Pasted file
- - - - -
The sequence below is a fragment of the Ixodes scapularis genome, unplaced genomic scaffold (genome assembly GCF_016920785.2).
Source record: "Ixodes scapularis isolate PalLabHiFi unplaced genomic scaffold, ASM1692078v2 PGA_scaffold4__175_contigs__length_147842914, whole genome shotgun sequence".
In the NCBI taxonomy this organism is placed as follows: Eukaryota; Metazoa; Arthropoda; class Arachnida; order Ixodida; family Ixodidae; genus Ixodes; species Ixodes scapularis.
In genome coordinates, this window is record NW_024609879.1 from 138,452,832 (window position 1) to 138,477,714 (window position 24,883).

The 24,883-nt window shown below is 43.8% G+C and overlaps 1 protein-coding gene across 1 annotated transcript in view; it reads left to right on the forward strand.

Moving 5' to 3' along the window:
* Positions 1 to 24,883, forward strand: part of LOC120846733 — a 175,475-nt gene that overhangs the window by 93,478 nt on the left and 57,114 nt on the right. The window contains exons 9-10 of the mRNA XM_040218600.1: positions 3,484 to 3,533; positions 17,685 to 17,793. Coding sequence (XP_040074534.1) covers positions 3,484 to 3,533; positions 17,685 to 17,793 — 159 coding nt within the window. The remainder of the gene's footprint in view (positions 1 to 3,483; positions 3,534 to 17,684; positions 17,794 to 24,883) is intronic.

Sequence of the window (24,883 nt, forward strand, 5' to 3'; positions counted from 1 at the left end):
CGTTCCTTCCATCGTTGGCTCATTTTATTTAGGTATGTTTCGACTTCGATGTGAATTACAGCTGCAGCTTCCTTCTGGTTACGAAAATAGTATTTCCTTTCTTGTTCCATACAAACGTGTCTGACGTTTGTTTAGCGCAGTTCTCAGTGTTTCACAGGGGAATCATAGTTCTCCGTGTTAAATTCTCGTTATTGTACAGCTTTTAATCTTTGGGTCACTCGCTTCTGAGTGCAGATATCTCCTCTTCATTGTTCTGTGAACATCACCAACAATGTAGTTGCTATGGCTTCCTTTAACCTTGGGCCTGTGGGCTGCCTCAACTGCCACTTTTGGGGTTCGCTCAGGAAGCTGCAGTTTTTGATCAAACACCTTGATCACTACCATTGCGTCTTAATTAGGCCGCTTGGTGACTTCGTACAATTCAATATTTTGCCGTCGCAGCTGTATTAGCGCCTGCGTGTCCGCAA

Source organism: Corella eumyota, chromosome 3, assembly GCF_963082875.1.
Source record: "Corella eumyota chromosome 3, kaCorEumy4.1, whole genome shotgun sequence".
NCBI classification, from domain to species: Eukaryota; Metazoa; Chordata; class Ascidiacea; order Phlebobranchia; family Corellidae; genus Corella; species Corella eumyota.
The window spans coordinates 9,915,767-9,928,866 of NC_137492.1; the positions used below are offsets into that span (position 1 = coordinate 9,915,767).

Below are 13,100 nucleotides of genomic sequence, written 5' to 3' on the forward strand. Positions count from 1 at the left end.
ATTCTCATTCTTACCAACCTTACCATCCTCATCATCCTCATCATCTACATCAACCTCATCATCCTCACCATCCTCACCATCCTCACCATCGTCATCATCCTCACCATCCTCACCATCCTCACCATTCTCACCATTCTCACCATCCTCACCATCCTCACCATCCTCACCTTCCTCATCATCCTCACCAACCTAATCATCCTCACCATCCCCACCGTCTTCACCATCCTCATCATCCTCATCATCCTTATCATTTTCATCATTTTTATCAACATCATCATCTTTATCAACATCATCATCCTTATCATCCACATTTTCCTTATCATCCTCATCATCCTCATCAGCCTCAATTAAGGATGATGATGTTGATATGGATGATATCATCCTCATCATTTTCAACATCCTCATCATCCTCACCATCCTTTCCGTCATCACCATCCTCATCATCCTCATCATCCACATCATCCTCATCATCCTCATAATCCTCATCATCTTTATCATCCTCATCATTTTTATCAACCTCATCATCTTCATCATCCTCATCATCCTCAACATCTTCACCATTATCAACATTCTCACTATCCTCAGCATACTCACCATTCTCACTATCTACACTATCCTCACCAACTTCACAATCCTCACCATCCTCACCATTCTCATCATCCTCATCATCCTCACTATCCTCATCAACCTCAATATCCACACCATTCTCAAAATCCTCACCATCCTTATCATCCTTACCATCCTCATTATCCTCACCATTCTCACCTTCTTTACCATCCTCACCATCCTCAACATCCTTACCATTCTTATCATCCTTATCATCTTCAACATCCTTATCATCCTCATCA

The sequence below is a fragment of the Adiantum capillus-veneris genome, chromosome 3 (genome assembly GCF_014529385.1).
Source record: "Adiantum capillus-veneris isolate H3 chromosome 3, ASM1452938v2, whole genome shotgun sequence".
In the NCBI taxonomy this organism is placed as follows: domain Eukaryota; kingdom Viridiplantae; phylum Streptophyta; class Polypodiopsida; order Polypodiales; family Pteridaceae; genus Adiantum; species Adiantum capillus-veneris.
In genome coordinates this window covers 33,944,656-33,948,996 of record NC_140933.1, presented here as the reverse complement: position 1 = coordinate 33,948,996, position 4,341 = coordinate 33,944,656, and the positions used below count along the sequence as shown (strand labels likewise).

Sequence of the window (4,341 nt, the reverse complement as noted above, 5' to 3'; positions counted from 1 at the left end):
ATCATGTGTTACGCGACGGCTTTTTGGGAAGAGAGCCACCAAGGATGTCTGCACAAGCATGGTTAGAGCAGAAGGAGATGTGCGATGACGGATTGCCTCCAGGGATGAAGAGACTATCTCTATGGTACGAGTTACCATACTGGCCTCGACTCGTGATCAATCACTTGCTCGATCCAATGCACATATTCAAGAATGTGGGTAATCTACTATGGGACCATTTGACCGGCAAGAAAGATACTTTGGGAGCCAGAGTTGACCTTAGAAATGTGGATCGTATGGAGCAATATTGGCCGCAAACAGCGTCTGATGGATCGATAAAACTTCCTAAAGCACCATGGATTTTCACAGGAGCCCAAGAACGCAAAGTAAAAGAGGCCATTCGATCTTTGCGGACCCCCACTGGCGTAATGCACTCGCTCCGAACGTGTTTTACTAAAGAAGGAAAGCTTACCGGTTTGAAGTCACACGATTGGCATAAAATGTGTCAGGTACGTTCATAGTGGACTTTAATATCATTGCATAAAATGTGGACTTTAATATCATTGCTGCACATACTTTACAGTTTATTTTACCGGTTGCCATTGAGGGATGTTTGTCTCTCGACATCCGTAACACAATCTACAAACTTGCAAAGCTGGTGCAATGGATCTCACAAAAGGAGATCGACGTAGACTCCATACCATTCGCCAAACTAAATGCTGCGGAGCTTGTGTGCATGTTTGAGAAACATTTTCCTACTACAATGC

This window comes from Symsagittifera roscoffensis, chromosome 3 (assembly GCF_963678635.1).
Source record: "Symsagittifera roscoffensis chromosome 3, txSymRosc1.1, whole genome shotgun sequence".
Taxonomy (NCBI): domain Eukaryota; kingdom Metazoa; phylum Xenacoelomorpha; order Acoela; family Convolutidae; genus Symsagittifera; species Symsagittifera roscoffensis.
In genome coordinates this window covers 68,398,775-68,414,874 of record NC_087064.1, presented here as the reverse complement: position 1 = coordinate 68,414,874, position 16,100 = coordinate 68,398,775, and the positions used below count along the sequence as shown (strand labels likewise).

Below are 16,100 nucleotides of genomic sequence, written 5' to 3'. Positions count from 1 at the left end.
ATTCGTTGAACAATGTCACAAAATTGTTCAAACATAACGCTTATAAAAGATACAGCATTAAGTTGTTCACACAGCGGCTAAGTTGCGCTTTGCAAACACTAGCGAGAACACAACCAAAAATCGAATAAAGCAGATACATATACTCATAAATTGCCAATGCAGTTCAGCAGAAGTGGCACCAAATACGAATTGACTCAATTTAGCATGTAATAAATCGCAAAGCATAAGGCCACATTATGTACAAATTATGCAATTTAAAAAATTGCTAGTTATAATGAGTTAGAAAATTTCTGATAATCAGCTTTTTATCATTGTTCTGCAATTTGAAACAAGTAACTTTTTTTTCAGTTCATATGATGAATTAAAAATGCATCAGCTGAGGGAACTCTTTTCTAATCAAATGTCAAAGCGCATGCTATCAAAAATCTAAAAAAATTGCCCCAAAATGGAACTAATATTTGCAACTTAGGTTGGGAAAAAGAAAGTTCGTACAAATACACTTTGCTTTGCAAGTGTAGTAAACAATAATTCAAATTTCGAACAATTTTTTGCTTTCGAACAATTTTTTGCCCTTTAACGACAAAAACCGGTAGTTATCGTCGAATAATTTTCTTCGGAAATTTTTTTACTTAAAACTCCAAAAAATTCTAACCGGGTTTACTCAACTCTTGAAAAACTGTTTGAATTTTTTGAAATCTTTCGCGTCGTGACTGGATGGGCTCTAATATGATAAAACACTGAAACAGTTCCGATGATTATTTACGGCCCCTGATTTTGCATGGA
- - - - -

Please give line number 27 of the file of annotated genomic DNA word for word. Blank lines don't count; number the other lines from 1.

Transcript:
ATTCGTTGAACAATGTCACAAAATTGTTCAAACATAACGCTTATAAAAGATACAGCATTAAGTTGTTCACACAGCGGCTAAGTTGCGCTTTGCAAACACTAGCGAGAACACAACCAAAAATCGAATAAAGCAGATACATATACTCATAAATTGCCAATGCAGTTCAGCAGAAGTGGCACCAAATACGAATTGACTCAATTTAGCATGTAATAAATCGCAAAGCATAAGGCCACATTATGTACAAATTATGCAATTTAAAAAATTGCTAGTTATAATGAGTTAGAAAATTTCTGATAATCAGCTTTTTATCATTGTTCTGCAATTTGAAACAAGTAACTTTTTTTTCAGTTCATATGATGAATTAAAAATGCATCAGCTGAGGGAACTCTTTTCTAATCAAATGTCAAAGCGCATGCTATCAAAAATCTAAAAAAATTGCCCCAAAATGGAACTAATATTTGCAACTTAGGTTGGGAAAAAGAAAGTTCGTACAAATACACTTTGCTTTGCAAGTGTAGTAAACAATAATTCAAATTTCGAACAATTTTTTGCTTTCGAACAATTTTTTGCCCTTTAACGACAAAAACCGGTAGTTATCGTCGAATAATTTTCTTCGGAAATTTTTTTACTTAAAACTCCAAAAAATTCTAACCGGGTTTACTCAACTCTTGAAAAACTGTTTGAATTTTTTGAAATCTTTCGCGTCGTGACTGGATGGGCTCTAATATGATAAAACACTGAAACAGTTCCGATGATTATTTACGGCCCCTGATTTTGCATGGA